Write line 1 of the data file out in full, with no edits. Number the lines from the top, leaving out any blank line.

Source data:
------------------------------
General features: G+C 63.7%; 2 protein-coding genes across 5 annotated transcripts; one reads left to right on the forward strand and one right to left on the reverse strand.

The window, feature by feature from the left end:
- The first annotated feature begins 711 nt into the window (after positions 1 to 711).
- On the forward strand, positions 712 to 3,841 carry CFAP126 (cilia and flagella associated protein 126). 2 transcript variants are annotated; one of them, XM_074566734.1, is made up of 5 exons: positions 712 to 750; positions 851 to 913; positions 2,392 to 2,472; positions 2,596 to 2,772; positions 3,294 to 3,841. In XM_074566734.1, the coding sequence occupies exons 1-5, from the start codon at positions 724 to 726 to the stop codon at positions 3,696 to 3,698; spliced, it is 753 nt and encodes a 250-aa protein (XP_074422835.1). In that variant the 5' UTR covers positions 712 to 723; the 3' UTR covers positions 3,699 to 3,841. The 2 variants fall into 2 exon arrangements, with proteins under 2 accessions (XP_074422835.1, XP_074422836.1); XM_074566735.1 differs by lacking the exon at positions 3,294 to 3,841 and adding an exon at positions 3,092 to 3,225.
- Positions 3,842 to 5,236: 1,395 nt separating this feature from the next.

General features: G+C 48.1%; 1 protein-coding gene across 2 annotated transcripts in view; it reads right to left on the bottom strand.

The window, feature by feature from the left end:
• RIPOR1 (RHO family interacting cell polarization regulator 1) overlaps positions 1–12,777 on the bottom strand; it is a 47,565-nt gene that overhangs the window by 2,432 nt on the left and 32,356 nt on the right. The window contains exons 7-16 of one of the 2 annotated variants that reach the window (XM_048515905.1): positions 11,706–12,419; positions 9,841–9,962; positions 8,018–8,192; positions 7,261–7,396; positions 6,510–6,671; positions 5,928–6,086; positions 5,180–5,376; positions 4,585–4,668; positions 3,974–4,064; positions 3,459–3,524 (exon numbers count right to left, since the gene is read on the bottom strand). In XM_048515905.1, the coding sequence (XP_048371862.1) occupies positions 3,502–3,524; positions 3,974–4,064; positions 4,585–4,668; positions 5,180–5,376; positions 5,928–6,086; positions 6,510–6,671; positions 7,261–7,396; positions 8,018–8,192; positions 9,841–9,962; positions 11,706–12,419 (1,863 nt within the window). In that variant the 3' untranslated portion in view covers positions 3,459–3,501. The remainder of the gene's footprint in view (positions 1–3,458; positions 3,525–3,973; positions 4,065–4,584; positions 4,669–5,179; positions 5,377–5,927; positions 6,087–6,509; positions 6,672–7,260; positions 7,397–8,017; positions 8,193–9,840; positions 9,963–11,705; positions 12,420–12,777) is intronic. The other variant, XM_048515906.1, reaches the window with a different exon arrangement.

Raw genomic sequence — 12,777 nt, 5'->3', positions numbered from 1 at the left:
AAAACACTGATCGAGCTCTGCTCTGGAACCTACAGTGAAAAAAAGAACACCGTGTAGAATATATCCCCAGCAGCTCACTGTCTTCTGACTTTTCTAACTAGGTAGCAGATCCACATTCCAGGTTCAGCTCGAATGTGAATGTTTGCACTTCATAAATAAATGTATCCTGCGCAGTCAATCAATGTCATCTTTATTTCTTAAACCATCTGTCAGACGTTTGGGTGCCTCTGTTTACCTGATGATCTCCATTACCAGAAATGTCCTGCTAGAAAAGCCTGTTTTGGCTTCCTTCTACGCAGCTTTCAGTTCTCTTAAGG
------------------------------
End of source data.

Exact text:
General features: G+C 63.7%; 2 protein-coding genes across 5 annotated transcripts; one reads left to right on the forward strand and one right to left on the reverse strand.